Sea Harbour Seafood Restaurant in Rosemead is the embodiment of Chinese haute cuisine. The management runs the show, and everyone else from the chefs to the waitstaff is at their call. Walk in during slow hours and you'll probably see a group of men dressed in crisp suits exchanging business cards around a pot of tea and the restaurant's finest silverware. Business cards are exchanged the Chinese way -- they're presented and held out with two hands. Tea is mandatory, and the waitstaff makes sure clients' cups are never empty. There are a lot of people behind the scenes at Sea Harbour. They even have a food and beverage consultant. And they have spectacular dim sum; in fact, we think it's the best dim sum in L.A..
But perhaps the pretentiousness is justified. "Sea Harbour was the first of the advanced wave of high-quality gourmet Chinese dining, with menu-driven dim sum, following a trend that began previously in Vancouver, and subsequently followed in the Bay Area and Toronto," said David R. Chan, the man who has eaten at over 6,000 Chinese restaurants.
Managed by Oriental Garden F&B Management Ltd., Sea Harbour is part of a family of high-end Hong Kong restaurants with locations in Vancouver and Hong Kong. The management company is a member of Chaine des Rotisseurs, an international gastronomic society that celebrates fine dining. "We're always changing our menu," said Ping Wang, supervisor of Sea Harbour. The restaurant refreshes its menu once a year, at the end of December.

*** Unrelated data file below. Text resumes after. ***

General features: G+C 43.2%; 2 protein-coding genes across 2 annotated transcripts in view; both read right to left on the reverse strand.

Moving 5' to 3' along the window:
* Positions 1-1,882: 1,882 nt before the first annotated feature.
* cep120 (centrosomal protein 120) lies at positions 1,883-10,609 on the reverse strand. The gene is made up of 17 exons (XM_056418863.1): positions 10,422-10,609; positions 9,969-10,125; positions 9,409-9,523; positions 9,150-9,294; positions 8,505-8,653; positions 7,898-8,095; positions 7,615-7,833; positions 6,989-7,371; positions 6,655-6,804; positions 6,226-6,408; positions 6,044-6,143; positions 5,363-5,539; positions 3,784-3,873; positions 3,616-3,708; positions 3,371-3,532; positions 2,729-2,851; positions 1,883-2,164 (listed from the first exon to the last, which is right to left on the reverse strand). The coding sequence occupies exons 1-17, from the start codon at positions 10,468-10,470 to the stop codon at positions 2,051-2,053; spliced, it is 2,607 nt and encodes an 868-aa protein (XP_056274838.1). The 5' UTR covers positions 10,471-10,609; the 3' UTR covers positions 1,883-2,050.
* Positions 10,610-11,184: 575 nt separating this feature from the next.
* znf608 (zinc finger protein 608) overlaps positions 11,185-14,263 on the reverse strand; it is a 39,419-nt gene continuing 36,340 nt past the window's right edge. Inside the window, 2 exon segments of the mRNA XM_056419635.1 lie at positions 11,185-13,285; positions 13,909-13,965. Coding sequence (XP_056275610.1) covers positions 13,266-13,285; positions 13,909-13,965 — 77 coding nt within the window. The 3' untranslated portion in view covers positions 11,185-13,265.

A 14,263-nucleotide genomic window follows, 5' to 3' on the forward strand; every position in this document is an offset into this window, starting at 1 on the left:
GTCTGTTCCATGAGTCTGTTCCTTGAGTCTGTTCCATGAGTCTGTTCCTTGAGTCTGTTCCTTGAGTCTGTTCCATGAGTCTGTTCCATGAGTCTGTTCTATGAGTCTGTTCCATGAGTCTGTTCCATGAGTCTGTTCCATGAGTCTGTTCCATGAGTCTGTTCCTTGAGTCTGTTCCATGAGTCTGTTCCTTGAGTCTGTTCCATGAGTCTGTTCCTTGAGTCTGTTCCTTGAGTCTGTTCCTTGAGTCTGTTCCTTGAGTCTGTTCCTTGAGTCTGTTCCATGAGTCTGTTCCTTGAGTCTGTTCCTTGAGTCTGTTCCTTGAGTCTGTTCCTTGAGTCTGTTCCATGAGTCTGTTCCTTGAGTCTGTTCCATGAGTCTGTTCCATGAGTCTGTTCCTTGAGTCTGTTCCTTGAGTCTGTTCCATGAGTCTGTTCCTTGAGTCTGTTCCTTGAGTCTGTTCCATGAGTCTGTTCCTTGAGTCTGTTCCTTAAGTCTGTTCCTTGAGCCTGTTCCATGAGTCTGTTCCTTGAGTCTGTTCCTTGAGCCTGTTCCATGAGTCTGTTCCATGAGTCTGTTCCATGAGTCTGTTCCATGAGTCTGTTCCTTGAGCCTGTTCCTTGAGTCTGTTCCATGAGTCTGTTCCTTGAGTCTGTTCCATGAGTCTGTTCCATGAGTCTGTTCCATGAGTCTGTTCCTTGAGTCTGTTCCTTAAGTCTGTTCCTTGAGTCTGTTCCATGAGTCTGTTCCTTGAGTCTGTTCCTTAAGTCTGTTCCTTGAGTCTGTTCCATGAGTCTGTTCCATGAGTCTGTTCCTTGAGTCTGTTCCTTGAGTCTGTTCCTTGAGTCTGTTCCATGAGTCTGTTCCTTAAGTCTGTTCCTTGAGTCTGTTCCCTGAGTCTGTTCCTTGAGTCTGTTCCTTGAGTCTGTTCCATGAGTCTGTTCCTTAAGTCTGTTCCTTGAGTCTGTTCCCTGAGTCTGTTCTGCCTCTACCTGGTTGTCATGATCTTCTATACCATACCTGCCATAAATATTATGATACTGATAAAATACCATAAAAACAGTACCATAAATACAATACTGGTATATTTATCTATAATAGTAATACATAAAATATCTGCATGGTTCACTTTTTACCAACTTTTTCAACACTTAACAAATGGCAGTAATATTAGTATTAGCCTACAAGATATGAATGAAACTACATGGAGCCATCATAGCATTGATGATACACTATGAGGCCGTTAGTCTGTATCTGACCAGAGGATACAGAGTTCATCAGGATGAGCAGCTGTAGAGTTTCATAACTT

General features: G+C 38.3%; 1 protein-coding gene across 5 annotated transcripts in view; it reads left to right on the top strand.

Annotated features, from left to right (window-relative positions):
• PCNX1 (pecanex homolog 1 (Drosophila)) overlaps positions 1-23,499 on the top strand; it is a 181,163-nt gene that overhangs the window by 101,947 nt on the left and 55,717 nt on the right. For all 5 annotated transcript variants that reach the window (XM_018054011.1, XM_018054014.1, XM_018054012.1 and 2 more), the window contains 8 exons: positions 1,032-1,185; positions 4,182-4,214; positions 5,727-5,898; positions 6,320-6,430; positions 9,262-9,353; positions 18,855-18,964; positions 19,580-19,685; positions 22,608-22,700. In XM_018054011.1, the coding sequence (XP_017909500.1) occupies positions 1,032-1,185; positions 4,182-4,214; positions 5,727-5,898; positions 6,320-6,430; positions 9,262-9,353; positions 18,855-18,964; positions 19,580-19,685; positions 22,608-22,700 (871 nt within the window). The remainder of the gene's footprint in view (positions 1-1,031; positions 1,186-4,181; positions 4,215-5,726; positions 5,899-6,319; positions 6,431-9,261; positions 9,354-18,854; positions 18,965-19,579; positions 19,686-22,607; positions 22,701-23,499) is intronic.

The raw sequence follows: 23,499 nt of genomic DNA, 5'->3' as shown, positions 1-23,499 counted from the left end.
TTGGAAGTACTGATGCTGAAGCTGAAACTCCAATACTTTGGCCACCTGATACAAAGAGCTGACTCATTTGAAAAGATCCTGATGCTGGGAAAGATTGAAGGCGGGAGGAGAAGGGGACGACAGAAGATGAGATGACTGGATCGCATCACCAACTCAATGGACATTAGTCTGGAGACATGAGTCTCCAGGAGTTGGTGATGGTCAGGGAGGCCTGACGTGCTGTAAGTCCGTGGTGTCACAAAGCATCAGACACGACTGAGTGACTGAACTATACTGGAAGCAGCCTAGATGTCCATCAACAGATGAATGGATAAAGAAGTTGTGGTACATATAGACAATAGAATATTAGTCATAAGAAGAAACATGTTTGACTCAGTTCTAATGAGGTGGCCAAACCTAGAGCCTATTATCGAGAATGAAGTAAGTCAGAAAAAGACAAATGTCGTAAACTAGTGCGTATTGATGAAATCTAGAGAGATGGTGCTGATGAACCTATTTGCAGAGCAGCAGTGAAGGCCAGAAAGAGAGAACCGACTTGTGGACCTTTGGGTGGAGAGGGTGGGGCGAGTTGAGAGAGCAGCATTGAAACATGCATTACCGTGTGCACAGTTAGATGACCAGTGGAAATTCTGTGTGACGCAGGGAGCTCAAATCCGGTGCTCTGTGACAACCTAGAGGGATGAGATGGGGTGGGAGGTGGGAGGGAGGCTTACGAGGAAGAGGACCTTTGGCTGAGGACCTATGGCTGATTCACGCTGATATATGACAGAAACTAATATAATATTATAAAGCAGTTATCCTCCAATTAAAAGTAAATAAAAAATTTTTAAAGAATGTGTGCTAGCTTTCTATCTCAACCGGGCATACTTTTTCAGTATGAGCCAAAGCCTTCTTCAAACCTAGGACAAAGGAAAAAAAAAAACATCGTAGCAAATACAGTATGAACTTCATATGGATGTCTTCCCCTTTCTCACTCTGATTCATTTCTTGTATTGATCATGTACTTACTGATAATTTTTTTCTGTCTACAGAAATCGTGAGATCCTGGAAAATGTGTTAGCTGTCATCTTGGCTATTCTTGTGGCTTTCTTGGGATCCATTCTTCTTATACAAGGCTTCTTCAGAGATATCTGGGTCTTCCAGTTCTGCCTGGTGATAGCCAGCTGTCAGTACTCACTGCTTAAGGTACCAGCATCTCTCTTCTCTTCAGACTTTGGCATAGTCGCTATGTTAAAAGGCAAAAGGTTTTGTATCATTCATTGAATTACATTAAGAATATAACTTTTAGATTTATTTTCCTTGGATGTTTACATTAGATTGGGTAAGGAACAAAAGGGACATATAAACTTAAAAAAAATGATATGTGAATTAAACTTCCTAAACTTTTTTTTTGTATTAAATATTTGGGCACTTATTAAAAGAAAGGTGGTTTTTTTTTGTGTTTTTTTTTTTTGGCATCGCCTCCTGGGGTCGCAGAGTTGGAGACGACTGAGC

"In dim sum, you have your four big kings: (si da tian wang, 四大天王) chicken feet, shu mai, shrimp rice noodle rolls and pork ribs," Wang said. "But we go above that. Our methods are innovative." According to Wang, at Sea Harbour, the innovation comes from the top down. Chefs are told to create dishes based on concepts delegated by the corporate office.
Squid Ink sat down with Wang, who gave us a insider look at six of Sea Harbour's most popular dim sum dishes -- other than the four classics.
6. Sticky Rice Ball Stuffed with Salty Egg:
The sticky rice ball has a mochi-like texture. "It's searing hot inside, so use your hands to open it," Wang said. "Don't just pop it in your mouth." Inside of the ball is hot egg yolk, which is a salty contrast to its sweet compartment.
5. Fish Roe with Scallop Dumpling:
"We introduced this dish this year," Wang said. "The steaming process is very important. If you overcook it, the flavors are lost." The dumpling skin is made with rice flour.
4. Eggplant Stuffed with Shrimp Paste:
The eggplant is stuffed with shrimp paste and then fried. "We add a sweet and sour sauce on top," Wang said. "Just a little bit, so it's not overpowering." The dish is then garnished with scallions.
3. Shrimp Dumpling with Chives:
"We get our seafood from American suppliers," Wang said. The shrimp dumpling skin is also made with rice flour.
2. Lowfat Milk Bun:
"When you snatch it, it feels hollow, but the lowfat milk inside sits on the bottom," Wang said. This bun exterior is coated with a little bit of sugar, but according to Wang, it was designed for the health-conscious. "Less salt and less sugar," he said.
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1. House No. 1 Baked BBQ Pork Bun:
"This bun is usually sold out," Wang said. Stuffed with barbecued pork in the middle, the buns are steamed. "It's very fresh, very round," he said. "The top glaze is not oil; it's a thin layer of maltose."
Want more Squid Ink? Follow us on Twitter or like us on Facebook. Clarissa Wei blogs about Chinese food and tweets @dearclarissa.